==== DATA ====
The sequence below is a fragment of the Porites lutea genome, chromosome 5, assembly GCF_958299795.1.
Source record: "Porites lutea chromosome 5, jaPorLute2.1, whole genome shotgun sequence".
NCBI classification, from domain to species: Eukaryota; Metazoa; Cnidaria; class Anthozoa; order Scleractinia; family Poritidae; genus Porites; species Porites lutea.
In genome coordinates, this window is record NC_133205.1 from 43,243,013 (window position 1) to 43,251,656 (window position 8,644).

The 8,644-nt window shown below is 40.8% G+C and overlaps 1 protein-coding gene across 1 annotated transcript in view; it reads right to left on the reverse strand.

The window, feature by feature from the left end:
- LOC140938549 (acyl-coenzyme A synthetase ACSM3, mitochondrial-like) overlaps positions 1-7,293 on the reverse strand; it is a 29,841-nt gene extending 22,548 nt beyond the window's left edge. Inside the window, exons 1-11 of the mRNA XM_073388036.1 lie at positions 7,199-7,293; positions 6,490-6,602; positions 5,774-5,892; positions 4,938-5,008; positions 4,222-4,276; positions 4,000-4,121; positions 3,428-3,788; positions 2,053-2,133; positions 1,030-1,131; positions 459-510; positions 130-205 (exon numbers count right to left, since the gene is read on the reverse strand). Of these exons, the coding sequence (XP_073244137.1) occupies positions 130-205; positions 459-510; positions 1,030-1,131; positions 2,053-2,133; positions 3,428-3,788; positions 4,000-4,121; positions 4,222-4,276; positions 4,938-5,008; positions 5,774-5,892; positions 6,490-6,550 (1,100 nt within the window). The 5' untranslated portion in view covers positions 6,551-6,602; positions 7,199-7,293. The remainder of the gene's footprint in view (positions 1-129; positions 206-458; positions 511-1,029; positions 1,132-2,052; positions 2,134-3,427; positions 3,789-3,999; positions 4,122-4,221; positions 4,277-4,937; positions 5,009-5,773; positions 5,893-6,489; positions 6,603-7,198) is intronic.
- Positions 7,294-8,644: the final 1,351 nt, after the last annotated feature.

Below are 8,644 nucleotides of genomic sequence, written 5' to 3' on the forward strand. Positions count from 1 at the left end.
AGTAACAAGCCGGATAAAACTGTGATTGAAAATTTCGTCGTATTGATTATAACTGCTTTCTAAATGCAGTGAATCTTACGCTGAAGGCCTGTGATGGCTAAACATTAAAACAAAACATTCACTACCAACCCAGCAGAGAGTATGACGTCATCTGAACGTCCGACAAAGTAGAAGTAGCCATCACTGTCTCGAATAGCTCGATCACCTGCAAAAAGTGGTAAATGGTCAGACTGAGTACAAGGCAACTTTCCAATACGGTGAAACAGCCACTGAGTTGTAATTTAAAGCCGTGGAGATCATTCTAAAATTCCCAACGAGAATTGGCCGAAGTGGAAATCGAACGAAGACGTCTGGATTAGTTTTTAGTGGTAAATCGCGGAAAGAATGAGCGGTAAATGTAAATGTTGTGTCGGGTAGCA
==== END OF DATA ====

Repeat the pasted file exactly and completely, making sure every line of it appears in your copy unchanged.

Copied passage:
The sequence below is a fragment of the Porites lutea genome, chromosome 5, assembly GCF_958299795.1.
Source record: "Porites lutea chromosome 5, jaPorLute2.1, whole genome shotgun sequence".
NCBI classification, from domain to species: Eukaryota; Metazoa; Cnidaria; class Anthozoa; order Scleractinia; family Poritidae; genus Porites; species Porites lutea.
In genome coordinates, this window is record NC_133205.1 from 43,243,013 (window position 1) to 43,251,656 (window position 8,644).

The 8,644-nt window shown below is 40.8% G+C and overlaps 1 protein-coding gene across 1 annotated transcript in view; it reads right to left on the reverse strand.

The window, feature by feature from the left end:
- LOC140938549 (acyl-coenzyme A synthetase ACSM3, mitochondrial-like) overlaps positions 1-7,293 on the reverse strand; it is a 29,841-nt gene extending 22,548 nt beyond the window's left edge. Inside the window, exons 1-11 of the mRNA XM_073388036.1 lie at positions 7,199-7,293; positions 6,490-6,602; positions 5,774-5,892; positions 4,938-5,008; positions 4,222-4,276; positions 4,000-4,121; positions 3,428-3,788; positions 2,053-2,133; positions 1,030-1,131; positions 459-510; positions 130-205 (exon numbers count right to left, since the gene is read on the reverse strand). Of these exons, the coding sequence (XP_073244137.1) occupies positions 130-205; positions 459-510; positions 1,030-1,131; positions 2,053-2,133; positions 3,428-3,788; positions 4,000-4,121; positions 4,222-4,276; positions 4,938-5,008; positions 5,774-5,892; positions 6,490-6,550 (1,100 nt within the window). The 5' untranslated portion in view covers positions 6,551-6,602; positions 7,199-7,293. The remainder of the gene's footprint in view (positions 1-129; positions 206-458; positions 511-1,029; positions 1,132-2,052; positions 2,134-3,427; positions 3,789-3,999; positions 4,122-4,221; positions 4,277-4,937; positions 5,009-5,773; positions 5,893-6,489; positions 6,603-7,198) is intronic.
- Positions 7,294-8,644: the final 1,351 nt, after the last annotated feature.

Below are 8,644 nucleotides of genomic sequence, written 5' to 3' on the forward strand. Positions count from 1 at the left end.
AGTAACAAGCCGGATAAAACTGTGATTGAAAATTTCGTCGTATTGATTATAACTGCTTTCTAAATGCAGTGAATCTTACGCTGAAGGCCTGTGATGGCTAAACATTAAAACAAAACATTCACTACCAACCCAGCAGAGAGTATGACGTCATCTGAACGTCCGACAAAGTAGAAGTAGCCATCACTGTCTCGAATAGCTCGATCACCTGCAAAAAGTGGTAAATGGTCAGACTGAGTACAAGGCAACTTTCCAATACGGTGAAACAGCCACTGAGTTGTAATTTAAAGCCGTGGAGATCATTCTAAAATTCCCAACGAGAATTGGCCGAAGTGGAAATCGAACGAAGACGTCTGGATTAGTTTTTAGTGGTAAATCGCGGAAAGAATGAGCGGTAAATGTAAATGTTGTGTCGGGTAGCA